Q. Need input on appropriate timber finishes for harsh climates in snow prone areas. Appreciate if we could have a more detailed discussion over the phone.

Telephone advice is not available through this service, but if you would like to leave a more detailed question we can give you a written reply. If you need to discuss the matter, a telephone advisory service is available from the Timber Merchants Association on (03) 9875 5000. We can say that the longest-lasting finish for timber will be acrylic paint, but if the building owner is prepared to carry out regular maintenance a pigmented exterior stain could be considered. The design of the building is also important, eg. eaves overhangs that will shed snow beyond the wall line and some strategy to avoid/prevent the build-up of snow against the timber.

Q. An architect doing a residential project looking to use cedar shingles as an external wall cladding. Would appreciate samples and more information.

We understand Tilling Timber handle cedar shingles in Australia and you may be able to obtain samples from them. Failing that there are many images of shingle-clad houses on the net. Installation instructions can be obtained via this link: http://www.tilling.com.au/sites/default/files/Shingles%20and%20Shakes%20Brochure.pdf. Generally shingles are left uncoated to weather off to a driftwood grey colour. For best results the shingles should be fully exposed to the weather - sheltered areas will turn grey more slowly if at all. There is also a risk they will discolour if (a) they are exposed to enough rain to leach out the tannin but not enough to remove it, or (b) an unsuitable finiish is applied such as linseed oil.

Q. We are looking to purchase a home that has timber (spotted gum cladding). The cladding is not treated with any sealant or paint and we have conflicting advice from a builder and the seller as to whether or not spotted gum cladding needs to be at a minimum sealed to ensure its longevity and ensure it's weatherproof?

The longevity issue and the weatherproof issue need to be considered separately. Spotted gum is a durable timber that will last quite well without any coating. It's rated Durability Class 1 outdoors above ground which gives it a probable life expectancy of greater than 40 years according to Australian Standard 5604, "Timber - Natural durability ratings". This assumes water won't be trapped in joints, and ventilation and drainage are adequate. The Standard doesn't define how much greater than 40 years could be expected since that depends on local climate, severity of exposure to the weather, and similar factors. While the timber would be expected to last for 40+ years without a coating, it will turn grey (if it hasn't already) and will develop surface cracks in the longer term. If you write "images of weathered wood" in your browser you will see what to expect. Applying paint or exterior wood stain will control or prevent weathering, depending on how well the coating is maintained. Regarding the weatherproof issue, it's generally recommended that timber cladding should have sarking behind it to prevent draughts and rain penetration, particularly in conditions of driving rain and high winds. This can also be researched on the net by writing "sarking for cladding" in your browser. The builder should be able to confirm that sarking was installed.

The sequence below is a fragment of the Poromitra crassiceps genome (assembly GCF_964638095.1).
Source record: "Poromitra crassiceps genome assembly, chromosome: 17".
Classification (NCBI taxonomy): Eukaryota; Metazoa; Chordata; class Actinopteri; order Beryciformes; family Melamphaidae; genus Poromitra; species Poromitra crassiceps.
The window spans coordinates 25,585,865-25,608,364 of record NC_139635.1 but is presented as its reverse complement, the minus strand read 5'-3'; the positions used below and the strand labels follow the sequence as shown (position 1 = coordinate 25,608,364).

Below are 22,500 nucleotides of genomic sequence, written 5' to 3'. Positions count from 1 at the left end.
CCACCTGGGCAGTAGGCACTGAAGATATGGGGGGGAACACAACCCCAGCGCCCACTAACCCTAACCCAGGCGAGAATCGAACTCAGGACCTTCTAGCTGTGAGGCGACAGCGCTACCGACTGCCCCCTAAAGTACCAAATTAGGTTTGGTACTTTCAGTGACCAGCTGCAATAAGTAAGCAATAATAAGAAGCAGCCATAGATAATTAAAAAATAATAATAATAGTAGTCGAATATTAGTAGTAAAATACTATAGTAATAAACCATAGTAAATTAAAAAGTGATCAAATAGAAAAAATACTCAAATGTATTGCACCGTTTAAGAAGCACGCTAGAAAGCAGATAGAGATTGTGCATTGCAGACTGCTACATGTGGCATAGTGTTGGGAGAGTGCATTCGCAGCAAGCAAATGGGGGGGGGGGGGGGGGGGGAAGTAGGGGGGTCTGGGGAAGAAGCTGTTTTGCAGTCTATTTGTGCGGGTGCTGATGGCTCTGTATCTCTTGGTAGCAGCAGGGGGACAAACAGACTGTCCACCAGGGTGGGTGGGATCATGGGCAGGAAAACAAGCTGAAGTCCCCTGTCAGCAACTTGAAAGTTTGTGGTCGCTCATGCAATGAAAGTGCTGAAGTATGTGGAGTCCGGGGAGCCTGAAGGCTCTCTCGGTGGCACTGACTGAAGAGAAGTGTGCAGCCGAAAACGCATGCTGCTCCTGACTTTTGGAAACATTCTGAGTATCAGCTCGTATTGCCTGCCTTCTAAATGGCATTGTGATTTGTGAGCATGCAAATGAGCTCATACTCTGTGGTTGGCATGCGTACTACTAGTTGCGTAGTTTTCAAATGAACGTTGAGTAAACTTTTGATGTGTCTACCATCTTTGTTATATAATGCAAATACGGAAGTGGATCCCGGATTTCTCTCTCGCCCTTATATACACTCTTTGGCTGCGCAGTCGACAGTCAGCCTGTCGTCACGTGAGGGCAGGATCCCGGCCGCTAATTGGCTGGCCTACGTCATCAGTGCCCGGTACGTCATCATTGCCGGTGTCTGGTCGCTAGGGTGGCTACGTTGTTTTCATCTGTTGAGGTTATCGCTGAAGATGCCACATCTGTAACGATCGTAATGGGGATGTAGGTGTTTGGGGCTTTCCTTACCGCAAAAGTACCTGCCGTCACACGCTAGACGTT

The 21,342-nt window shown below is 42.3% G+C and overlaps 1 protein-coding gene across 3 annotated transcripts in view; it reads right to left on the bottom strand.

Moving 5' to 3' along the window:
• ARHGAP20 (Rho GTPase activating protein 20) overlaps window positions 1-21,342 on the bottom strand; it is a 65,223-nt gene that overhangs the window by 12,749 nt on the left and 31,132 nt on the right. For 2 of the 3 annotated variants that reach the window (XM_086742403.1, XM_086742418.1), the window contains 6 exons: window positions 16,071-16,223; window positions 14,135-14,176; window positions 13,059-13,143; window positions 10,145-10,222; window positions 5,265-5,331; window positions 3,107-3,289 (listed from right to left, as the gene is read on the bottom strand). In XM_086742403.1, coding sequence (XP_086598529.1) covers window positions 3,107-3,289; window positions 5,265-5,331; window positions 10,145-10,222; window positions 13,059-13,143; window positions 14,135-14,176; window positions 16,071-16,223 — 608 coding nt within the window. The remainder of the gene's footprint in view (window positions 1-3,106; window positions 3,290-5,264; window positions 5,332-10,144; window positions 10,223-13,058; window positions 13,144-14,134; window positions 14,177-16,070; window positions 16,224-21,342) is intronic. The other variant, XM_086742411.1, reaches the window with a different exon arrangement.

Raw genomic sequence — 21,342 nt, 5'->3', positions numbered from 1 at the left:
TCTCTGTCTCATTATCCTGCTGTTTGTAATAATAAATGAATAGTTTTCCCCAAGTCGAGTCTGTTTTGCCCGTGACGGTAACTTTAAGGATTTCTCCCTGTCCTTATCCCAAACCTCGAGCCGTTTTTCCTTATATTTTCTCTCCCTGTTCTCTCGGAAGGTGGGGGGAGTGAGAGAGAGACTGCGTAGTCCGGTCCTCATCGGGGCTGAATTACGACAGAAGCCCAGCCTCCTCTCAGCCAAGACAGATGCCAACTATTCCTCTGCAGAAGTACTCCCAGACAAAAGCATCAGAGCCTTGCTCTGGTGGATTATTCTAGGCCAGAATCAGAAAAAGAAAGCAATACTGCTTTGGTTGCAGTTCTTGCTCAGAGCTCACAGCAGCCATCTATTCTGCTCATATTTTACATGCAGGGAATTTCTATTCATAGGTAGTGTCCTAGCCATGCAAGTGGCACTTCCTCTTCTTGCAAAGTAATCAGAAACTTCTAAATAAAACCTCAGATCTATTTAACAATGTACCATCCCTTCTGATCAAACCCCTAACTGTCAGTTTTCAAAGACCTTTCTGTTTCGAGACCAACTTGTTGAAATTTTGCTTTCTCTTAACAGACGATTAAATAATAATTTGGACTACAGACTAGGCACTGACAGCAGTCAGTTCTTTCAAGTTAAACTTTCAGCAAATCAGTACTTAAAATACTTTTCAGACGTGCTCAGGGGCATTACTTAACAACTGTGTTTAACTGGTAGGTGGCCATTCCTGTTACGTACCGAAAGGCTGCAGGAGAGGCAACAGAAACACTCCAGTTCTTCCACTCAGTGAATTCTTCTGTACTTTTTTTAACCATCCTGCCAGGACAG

Q. COULD YOU PLEASE CALL ME REGARDING ENCASING TIMBER STUMPS IN CONCRETE.

Telephone advice is not available through this service, but if you would like to leave a more detailed question we can give you a written reply. If you need to discuss the matter, a telephone advisory service is available from the Timber Merchants Association on (03) 9875 5000. We can say that it's generally not a good idea to embed timber in concrete without some precautions, even treated timber. A report by the International Research Group on Wood Preservation (IRG) concluded that concrete embedment created a suitable environment for microbial activity. And "under such stable and optimum conditions microbial activity is enhanced resulting in timber decay". In addition there was a suggestion that the high pH of the concrete (alkiline) contributed to a weakening of the timber. So if it's necessary for structural reasons to embed the posts in concrete, the concrete must be a "no fines" mix. No fines concrete is made without the use of fine aggregate. This creates a honeycombed product suitable for drainage and filtering applications, whereas dense concrete retains moisture and keeps the wood damp. There are also "pole bandages" which can be used to provide extra protection for timber posts in concrete. You can find out more about these from the Preschem website.

Q. I am looking to source hardwood timber shingles/shakes for a heritage restoration project. Are there any commercial suppliers of this type of product?

Hardwood shingles and shakes are still produced in Australia by the Billinudgel Wood Working Company and you can visit their website at this address: http://www.billinudgelwoodworks.com.au/shinglesshakes.html.

WoodSolutions

Did you know?

About 16% of Australia’s 147 million hectares of native forests are in nature conservation reserves.